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For our younger members

Discussion in 'Terminator Talk' started by testorossa1989, Oct 24, 2018.

  1. testorossa1989

    testorossa1989 Well-Known Member Established Member

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    This is directed to our younger members in parts of the country that receive the joys of winter whom may daily a cobra (not directed to anyone in particular on here).

    So every year around this time and until spring I read on social networks that some of our community die in Mustang related accidents due to weather and has been increasing since Street Outlaws became a show. It usually turns out that half of the incidents are young drivers in cobra's. Every year I tell myself to have this talk and I don't. Well this year I am

    Be mindful... Nobody is "more skilled" than another, in driving a Mustang during winter. If you are unable to store it in winter or daily your cobra, keep this in mind. The tire you you run is important, it means nothing in a Mustang (particularly a cobra) during winter. There's no tire out there that will prevent you from getting sideways in snow, ice, black ice, wet leafs, salt with 400+ hp and stone age T/C. If you are constantly engaging in spirited driving, you are putting yourself in a position. Your drag radials will do you no favors... Snow tires will do you minimal at best. A supercharger acts differently from n/a, if you decide to pin it in 4th changing lanes on the highway... Well you get the idea.

    It's all pretty common sense yet every year it happens. If you are forced to drive your Mustang/cobra in winter, lose the radials and drive it like you would with a Model A.


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  2. testorossa1989

    testorossa1989 Well-Known Member Established Member

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    I'd also like to add.... While some may crucify you for your decision in a vehicle which realistically can't be used year-round, we (all us here) understand and have been young once. If you can't afford to buy another vehicle, drop your city, state, zip and we'll put the word out, there's no shortage of people who have Crown Vics laying around. I believe the running price is like 200-1k for a decent one now but most are just giving them away if someone who needed one came along

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    Last edited: Oct 24, 2018
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  3. Revvv

    Revvv Infinity Poster Established Member

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    I daily a Mustang convertible. If I had the cash, I would own a truck to daily. I'm an adult and can't get a second vehicle at the moment. How can anyone expect someone just starting out to have a second car while they store the fun car for a season? Most young people are living week to week.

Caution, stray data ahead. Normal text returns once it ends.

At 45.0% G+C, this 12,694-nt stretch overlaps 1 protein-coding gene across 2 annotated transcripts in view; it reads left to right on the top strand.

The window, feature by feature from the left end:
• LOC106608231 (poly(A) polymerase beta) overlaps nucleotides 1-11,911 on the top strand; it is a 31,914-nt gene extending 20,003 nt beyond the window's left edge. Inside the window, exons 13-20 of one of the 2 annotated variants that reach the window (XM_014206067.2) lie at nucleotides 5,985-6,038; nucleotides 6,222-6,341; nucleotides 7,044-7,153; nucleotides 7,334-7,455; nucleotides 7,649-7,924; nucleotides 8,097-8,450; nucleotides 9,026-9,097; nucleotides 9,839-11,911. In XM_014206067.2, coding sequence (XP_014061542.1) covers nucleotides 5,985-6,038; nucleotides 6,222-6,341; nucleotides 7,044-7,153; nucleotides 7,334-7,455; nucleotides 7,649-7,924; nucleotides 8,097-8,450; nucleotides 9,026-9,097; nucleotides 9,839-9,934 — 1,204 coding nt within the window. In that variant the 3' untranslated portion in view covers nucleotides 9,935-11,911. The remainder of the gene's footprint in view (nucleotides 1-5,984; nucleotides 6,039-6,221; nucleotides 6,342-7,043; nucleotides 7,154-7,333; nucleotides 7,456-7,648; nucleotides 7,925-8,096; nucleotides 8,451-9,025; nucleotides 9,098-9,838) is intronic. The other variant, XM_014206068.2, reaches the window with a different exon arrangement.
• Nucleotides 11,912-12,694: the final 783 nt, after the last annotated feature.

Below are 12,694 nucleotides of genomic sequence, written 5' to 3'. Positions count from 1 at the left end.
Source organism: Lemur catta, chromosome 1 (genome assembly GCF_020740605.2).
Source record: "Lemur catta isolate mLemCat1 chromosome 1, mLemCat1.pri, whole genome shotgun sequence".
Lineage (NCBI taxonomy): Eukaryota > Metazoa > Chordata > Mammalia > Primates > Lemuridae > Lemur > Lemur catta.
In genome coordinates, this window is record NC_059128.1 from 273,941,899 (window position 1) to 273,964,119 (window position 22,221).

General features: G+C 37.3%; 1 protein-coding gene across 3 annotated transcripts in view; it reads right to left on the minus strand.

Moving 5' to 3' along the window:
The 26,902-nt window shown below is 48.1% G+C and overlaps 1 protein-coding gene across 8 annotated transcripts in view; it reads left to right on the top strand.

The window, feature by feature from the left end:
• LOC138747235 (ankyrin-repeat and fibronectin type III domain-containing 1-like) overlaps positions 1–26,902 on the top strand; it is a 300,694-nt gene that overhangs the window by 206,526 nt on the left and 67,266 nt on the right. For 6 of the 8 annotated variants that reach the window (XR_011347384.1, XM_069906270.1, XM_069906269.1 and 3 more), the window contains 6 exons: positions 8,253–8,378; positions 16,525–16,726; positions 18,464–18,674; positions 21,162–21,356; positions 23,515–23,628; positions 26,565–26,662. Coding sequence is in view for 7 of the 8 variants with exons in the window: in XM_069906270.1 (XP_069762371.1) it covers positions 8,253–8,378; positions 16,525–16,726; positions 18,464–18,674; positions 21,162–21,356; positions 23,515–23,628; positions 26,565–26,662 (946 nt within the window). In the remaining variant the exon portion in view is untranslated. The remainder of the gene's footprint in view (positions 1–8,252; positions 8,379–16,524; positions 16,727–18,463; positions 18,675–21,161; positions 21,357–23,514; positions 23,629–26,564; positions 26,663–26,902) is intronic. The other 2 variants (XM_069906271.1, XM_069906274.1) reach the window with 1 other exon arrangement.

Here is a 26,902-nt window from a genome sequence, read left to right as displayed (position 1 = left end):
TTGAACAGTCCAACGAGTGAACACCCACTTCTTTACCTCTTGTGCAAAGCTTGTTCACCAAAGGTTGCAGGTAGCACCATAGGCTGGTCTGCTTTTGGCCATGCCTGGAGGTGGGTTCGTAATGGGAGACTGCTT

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  4. roy_1031

    roy_1031 roy1031 Established Member

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    I think it was more of a friendly hey be safe and responsible reminder and use the proper gear (tires) rather than a hey go buy a 2nd car...

    Good post op, people do get complacent and forget how inclement weather can ruin a day in an instant. Here in sunny SoCal proper tire choices are important too. One good rain after 9mo of no rain makes for a slippery road.


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  5. Bdubbs

    Bdubbs u even lift bro? Premium Member Established Member

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    It can be done. I was a teenager in the late 90's. I had a 91 mustang GT paying 225 a month, and another 120 per month for insurance.

    I had a winter beater ( 85 Ford Tempo) that cost me 300 dollars. My parents co-signed for the loan, but they said 1 late payment and I lose the car.

    You may say things costed less back then, but the hourly wage was also much lower. For awhile I was making 5 bucks an hour. Eventually I got a better paying job that was 8-9 dollars an hour. But I was paying on that loan for probably nearly two years making 5-6 dollars an hour.

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  6. BlksvtCobra01

    BlksvtCobra01 Deplorable and Proud Established Member

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    Very nice post OP. I’ll also as if you run water in your intercooler change it so it doesn’t crack.


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  7. testorossa1989

    testorossa1989 Well-Known Member Established Member

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    Yea I usually mention that yearly, I was gonna mention that again but I think many have moved away from 50/50 and just go right for all color.

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  8. testorossa1989

    testorossa1989 Well-Known Member Established Member

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    That's how I did it. Similar numbers too. A lot of people forget or don't know that certain insurance companies allow you to lower the coverage on a lien vehicle in winter provided you meet their requirements. Every little bit helps, especially when it's $100 saved

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  9. Rich'sTRsvt

    Rich'sTRsvt Active Member Established Member